A plastic surgery procedure – whether it is cosmetic or not – is usually an extensive surgery. Yes, something like a Botox injection can take up to 10 minutes only. However, most surgeries are very serious and require a fair amount of preparation, and sometimes as far as a few weeks in advance. Although the preparation required is very easy and simple, it is essential. Without the proper preparation, complications could arise during your surgery, or your surgery will just not be able to be performed.
Because it is often an extensive surgery, the preparation done around 28 days before should include a physical exam. After that, a physical report from the exam should be sent to the surgery office, advisably 10 days before your scheduled surgery. You need to be healthy before your exam in order to pass and qualify for your surgery. Unfortunately, if you are sick on the day of your surgery you may be sent home and the surgery will have to be rescheduled.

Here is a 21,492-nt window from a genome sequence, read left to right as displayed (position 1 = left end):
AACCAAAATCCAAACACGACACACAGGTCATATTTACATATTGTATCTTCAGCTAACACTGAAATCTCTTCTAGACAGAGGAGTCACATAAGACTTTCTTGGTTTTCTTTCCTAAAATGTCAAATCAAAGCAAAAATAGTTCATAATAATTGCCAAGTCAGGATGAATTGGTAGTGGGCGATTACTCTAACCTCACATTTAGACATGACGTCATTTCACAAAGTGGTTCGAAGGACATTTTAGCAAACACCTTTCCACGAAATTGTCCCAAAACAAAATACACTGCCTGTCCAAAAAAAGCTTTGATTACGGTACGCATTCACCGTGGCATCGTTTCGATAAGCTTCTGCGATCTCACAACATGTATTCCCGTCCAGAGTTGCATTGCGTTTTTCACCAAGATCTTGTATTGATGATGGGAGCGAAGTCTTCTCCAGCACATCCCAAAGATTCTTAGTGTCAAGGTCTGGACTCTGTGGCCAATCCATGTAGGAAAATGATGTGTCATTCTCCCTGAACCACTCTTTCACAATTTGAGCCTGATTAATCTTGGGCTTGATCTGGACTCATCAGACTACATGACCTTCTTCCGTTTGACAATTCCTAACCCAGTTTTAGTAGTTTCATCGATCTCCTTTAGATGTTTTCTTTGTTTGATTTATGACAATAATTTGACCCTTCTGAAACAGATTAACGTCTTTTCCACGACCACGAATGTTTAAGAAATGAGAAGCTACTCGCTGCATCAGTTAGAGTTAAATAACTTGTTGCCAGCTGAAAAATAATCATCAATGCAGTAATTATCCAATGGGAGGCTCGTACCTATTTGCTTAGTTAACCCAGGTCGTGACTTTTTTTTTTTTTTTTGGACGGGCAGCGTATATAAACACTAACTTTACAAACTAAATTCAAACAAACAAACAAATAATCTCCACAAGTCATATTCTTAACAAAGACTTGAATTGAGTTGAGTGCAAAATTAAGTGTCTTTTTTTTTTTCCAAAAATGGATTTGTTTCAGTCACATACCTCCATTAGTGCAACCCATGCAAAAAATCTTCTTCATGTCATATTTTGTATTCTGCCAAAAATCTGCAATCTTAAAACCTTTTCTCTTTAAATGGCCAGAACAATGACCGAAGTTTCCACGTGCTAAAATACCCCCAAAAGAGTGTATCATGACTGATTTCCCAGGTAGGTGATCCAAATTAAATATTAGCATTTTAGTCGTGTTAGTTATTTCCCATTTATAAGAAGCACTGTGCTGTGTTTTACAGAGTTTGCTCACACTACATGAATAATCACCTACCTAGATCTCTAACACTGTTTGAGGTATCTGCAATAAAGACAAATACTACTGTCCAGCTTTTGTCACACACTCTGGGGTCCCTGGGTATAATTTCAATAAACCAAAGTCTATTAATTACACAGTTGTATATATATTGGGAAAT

Two weeks before the surgery, to avoid excessive bleeding during the operation, any medicine containing aspirin will have to be avoided. Aspirin, as well as any herbal supplements and other medications should be removed from the patient’s diet and avoided completely. If you are on any specific herbal supplements, approach your Toronto plastic surgeon and ask him whether or not they will affect the planned surgery. Vitamin E in large doses should also be avoided.
The Nicotine found in cigarettes can be exceptionally dangerous if it is in the patient’s system during the time of the surgery. Nicotine could cause a loss of skin around the incision, and could also be the cause of serious scaring – by impairing the body’s ability to heal itself. Three weeks prior to the surgery and at least ten days after the surgery smoking should be discontinued.
Because many surgeries are extensive and require some serious planning, many people experience a reasonable amount of anxiety before the operation. If this happens, the surgeon or the surgeon’s office should be contacted. Any questions can be asked and answers will be given – getting answers will, more often than not, calm the nerves. If anxiety persists, the doctor can prescribe a sedative. It will have full effect if it is taken on the night before the big day.
Just like any other surgery, food and liquids cannot be ingested on the day and strenuous activity should be avoided after. Plenty of rest will be needed for recovery and the doctor’s instructions should be adhered to at all times. Make sure to always listen to your surgeon – they are on your side!